Koufuku International Limited to export its products to India

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The company aims to go on a full-scale production mode once it starts exporting their products to the markets in India

With the Koufuku International Limited (KIL), a dairy processing plant at Chenary in Trashigang, struggling to find local markets for its products, the company now plans to start exporting its products to India by the first week of this month.

Though the company has capacity to produce almost a ton of Gouda cheese every week and more than 30,000 cups of yogurt every day, there is a market for only about 70kg of Gouda cheese and 6,000 cups of yogurt.

The company’s Chief Executive Officer (CEO), Ugyen Dendup said getting market for the products has been the biggest challenge for the company.

He added that the company is also taking time to diversify its products, upgrade technologies and to train staffs as the plant was initially designed mainly for Gouda cheese.

According to the CEO, dairy products contain specific nutrients that cannot be substituted with other diets. But with all the nutritional values the dairy products have, the market acceptance in the country is low. Local consumption of dairy products has remained low.

However, the CEO said the rate of return on their products is comparatively higher and the plant will go on a full-scale production mode once it starts exporting their products to the Indian markets. Currently, the plant is running at about 50% of its full capacity.

“We are going to start exporting our products to Assam in India and then depending on the performance we will extend our market in other places as well,” said Ugyen Dendup.

The company plans to products like yoghurts, curds and Gouda cheese to the Indian markets.

Ugyen Dendup said the company will export two types of curds, sweet curds and normal curds, as there are demands for curds in India.

Meanwhile, it’s learnt that the company has also proposed the education ministry to introduce yoghurt in school feeding programs given its nutritional value.

The CEO said it would be a wise move if schools can provide dairy products such as yoghurt in their diets.

He added that after consulting with the dzongkhag education officers in Trashigang and Mongar, the company managed to supply yogurts to some of the boarding and central schools in the two dzongkhags.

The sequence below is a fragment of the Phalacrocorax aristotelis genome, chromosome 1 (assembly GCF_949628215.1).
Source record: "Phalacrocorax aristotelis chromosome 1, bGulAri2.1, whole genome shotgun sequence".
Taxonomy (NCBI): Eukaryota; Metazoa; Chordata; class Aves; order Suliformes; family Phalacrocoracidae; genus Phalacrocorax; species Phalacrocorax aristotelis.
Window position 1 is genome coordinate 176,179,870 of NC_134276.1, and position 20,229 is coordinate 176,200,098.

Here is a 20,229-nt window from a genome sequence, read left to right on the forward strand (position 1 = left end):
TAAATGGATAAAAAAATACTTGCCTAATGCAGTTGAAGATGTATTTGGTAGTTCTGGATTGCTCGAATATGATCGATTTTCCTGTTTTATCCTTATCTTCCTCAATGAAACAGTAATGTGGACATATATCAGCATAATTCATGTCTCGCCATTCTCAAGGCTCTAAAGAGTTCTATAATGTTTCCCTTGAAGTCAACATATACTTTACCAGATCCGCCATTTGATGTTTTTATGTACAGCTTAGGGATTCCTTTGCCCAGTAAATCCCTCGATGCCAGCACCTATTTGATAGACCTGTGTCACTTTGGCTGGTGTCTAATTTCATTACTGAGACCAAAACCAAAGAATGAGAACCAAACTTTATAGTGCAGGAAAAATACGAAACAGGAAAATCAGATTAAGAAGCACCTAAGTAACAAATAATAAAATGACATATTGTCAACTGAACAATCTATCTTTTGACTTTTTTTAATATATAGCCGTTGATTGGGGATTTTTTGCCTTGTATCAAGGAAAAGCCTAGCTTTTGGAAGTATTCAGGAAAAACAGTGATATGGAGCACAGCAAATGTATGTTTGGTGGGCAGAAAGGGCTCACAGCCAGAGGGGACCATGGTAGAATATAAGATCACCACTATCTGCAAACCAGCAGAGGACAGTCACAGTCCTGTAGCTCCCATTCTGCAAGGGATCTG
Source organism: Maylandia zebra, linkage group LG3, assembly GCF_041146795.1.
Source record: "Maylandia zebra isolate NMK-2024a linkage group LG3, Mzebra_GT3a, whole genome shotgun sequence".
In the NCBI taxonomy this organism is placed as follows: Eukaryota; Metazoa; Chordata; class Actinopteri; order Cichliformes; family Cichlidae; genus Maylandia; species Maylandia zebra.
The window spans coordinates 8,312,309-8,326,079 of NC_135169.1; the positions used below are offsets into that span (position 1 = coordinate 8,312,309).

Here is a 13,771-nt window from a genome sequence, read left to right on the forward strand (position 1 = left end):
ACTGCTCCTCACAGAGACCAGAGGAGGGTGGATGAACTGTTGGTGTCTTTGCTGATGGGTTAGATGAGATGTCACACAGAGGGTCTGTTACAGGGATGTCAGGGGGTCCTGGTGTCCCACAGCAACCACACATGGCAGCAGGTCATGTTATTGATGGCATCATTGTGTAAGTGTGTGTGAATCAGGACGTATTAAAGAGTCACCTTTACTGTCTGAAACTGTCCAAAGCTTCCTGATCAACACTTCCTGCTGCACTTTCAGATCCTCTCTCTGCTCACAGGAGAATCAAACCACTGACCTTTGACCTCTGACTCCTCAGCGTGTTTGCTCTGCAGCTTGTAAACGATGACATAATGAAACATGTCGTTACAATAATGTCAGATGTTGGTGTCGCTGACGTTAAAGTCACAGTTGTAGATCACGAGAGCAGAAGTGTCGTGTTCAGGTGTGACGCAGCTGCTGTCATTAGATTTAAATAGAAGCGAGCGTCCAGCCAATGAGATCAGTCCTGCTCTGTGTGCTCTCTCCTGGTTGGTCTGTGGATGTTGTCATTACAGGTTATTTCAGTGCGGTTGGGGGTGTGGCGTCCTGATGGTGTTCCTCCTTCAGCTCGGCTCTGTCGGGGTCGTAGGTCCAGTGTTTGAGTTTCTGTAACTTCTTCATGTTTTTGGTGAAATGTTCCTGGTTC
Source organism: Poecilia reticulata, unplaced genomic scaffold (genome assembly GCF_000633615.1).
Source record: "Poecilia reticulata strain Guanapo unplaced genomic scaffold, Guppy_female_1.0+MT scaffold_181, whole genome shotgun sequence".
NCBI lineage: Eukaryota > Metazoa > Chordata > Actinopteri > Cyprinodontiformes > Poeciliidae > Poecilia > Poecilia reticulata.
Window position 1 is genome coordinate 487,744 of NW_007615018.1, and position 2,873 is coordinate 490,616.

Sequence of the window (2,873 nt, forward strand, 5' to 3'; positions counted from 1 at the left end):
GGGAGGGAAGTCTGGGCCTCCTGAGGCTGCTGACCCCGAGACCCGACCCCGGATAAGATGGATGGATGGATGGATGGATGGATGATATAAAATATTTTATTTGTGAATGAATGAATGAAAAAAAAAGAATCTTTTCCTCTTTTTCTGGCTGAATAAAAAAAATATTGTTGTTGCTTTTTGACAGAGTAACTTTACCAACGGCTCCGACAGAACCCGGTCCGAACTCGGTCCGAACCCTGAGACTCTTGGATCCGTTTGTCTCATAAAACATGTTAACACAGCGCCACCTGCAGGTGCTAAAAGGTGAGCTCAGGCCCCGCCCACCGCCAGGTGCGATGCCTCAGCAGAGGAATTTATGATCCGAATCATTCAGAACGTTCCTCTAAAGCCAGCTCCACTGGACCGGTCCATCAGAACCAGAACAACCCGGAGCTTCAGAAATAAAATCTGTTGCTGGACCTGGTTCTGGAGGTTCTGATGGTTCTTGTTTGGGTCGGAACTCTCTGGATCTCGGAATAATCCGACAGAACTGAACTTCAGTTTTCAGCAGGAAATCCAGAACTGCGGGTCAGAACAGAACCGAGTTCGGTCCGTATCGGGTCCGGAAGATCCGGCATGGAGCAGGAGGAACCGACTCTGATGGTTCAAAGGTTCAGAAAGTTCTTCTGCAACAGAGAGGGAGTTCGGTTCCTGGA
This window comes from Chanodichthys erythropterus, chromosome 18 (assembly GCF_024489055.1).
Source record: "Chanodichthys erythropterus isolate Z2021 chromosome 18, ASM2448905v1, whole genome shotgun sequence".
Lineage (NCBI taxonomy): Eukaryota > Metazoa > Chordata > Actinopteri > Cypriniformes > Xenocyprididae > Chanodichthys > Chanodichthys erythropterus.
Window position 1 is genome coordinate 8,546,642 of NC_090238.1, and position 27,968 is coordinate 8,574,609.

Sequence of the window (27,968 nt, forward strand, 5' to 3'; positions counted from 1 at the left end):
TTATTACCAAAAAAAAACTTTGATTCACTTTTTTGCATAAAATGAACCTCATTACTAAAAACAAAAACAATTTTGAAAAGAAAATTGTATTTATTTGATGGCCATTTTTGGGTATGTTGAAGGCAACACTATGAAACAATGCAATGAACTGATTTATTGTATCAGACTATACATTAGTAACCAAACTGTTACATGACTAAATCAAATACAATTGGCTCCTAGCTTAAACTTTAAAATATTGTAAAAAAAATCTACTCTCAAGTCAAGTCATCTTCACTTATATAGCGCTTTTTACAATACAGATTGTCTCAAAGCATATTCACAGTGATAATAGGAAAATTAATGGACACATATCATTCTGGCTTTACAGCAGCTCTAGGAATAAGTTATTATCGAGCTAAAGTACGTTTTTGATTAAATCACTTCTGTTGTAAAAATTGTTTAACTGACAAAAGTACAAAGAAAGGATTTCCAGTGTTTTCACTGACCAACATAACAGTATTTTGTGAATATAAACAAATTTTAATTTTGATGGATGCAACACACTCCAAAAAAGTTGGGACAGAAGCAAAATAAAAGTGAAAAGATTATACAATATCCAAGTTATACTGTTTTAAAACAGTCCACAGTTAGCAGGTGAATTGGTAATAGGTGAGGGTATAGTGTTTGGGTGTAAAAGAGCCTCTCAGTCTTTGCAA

“Given the limited budget the school feeding program has, it is not enough for students to afford yoghurt in their daily meals,” he added.

The company also plans to collect milk from almost all the dairy groups in the Dzongkhag once it begins exporting its products to India.

Of more than 25 functional dairy groups in the Dzongkhag, only about 12 dairy groups supply milk to KIL, comprising about 300 households. The company has a requirement capacity of 4,000 liters of milk a day. However, the factory collects only about 2,000 liters of milk daily.

Currently, the plant performs one shift a day with a capacity of 4,000 liters of milk per shift. The plant, according to the CEO, will be able to perform three shifts a day if there is a ready market.

 Further, the company is also planning to bring in milk from nearby dzongkhags of Mongar and Trashiyangtse.

 “Yadi, Ngatsang and Chaskhar gewogs in Mongar are the main milk production areas and these gewogs have agreed to supply milk,” said the CEO, adding that when they can create markets, it directly benefits the farmers and there is empowerment of rural economy.

“If we can assure ready market, it encourages farmers to work more and produce more, which ultimately adds to the local economy,” he added.

Meanwhile, the dairy processing plant was first started in 2015 as a joint venture between Druk Holding and Investments and Japanese counterpart SNBL. KIL is an ISO 22000:2005 and BAFRA certified dairy processing company.

Jigme Wangchen from Tashigang

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